The act of helping migrants for humanitarian reasons should not be punishable as a crime, the European Parliament stated on July 5.

In a non-legislative resolution, MEPs highlight concerns that EU laws on help to irregular migrants are having “unintended consequences” for citizens that provide humanitarian assistance to migrants. The text was passed with by show of hands.

Under the 2002 “Facilitation” directive, EU member states are required to introduce laws listing criminal penalties for anyone who “facilitates” the irregular entry, transit or residence of migrants.

However, the resolution stresses that the EU legislation also gives member states the power to exempt “humanitarian” action from the list of crimes and regrets that few member states have incorporated the “humanitarian assistance” exemption into their national laws.

MEPs noted that humanitarian assistance from individuals and NGOs, offered through rescue operations at sea and on land, “supports and complements life-saving actions undertaken by the competent authorities of EU member states”.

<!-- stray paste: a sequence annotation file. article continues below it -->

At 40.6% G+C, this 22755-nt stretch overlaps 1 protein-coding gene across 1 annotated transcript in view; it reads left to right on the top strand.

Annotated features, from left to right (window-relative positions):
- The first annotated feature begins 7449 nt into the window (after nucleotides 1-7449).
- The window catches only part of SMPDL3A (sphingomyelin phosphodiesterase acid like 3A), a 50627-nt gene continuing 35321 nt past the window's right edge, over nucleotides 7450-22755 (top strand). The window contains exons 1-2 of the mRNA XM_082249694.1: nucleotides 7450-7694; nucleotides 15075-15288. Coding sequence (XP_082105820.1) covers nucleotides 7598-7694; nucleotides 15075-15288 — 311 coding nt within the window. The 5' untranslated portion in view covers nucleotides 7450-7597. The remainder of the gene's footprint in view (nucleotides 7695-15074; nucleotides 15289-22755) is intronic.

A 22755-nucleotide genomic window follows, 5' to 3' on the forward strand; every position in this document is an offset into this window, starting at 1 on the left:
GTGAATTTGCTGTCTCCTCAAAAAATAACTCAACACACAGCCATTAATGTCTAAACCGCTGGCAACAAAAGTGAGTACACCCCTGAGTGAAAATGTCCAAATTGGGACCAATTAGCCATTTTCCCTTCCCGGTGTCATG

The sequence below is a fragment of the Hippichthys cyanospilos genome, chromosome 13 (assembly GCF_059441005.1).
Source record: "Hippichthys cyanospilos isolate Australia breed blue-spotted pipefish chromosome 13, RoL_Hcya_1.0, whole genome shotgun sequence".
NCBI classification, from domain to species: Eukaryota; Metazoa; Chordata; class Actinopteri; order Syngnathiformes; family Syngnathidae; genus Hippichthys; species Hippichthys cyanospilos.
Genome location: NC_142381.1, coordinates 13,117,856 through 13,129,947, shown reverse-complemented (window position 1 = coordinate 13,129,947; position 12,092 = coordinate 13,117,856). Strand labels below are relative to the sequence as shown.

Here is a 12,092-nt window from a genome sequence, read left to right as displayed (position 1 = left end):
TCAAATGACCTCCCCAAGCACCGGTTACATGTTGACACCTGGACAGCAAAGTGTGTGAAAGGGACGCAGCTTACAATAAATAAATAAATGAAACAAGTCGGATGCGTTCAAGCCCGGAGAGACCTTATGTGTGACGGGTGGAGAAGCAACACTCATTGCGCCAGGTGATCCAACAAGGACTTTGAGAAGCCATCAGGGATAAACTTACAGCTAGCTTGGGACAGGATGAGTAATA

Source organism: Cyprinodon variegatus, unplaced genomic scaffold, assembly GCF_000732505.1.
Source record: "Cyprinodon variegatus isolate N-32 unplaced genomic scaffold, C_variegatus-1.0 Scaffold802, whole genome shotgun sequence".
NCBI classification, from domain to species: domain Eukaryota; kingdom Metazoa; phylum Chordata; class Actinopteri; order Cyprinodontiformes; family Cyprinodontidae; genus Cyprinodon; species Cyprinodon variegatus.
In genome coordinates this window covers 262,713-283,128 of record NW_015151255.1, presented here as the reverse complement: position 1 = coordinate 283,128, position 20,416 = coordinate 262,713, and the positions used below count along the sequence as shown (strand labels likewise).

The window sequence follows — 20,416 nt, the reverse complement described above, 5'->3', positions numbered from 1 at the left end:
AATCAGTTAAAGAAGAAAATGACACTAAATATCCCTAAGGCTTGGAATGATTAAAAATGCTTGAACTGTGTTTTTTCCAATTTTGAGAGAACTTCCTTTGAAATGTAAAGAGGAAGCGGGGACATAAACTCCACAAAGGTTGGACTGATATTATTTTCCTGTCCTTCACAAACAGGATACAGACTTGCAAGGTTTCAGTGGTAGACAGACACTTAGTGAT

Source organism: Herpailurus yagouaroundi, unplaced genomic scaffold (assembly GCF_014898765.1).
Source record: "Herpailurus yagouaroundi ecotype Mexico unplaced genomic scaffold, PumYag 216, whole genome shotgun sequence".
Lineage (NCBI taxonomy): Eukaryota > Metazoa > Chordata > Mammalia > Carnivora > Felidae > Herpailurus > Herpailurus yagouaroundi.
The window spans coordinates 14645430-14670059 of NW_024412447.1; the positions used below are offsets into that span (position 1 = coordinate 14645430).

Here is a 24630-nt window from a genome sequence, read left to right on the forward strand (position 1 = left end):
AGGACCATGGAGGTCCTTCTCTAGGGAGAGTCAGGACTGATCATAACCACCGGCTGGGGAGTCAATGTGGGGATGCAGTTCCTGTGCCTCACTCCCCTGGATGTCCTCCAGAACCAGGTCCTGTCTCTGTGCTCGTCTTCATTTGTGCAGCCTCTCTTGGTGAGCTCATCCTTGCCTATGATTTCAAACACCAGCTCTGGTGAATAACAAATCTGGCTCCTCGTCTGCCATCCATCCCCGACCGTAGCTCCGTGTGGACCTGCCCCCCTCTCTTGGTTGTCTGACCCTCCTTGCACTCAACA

Based on this reasoning, the MEPs called on EU members to include the “humanitarian assistance” exemption in their legislation, to ensure that individuals and civil society organisations who assist migrants for humanitarian reasons are not prosecuted for doing so.

“We need clear guidelines on humanitarian assistance,” said Claude Moraes (S&D, UK), who drafted the resolution on behalf of the Civil Liberties Committee. “This is key in a context where individuals and NGOs work very hard to save people at sea and help them on land. During my EP mission to Libya, NGOs have again and again explained that this is essential so that they can carry on with their work.”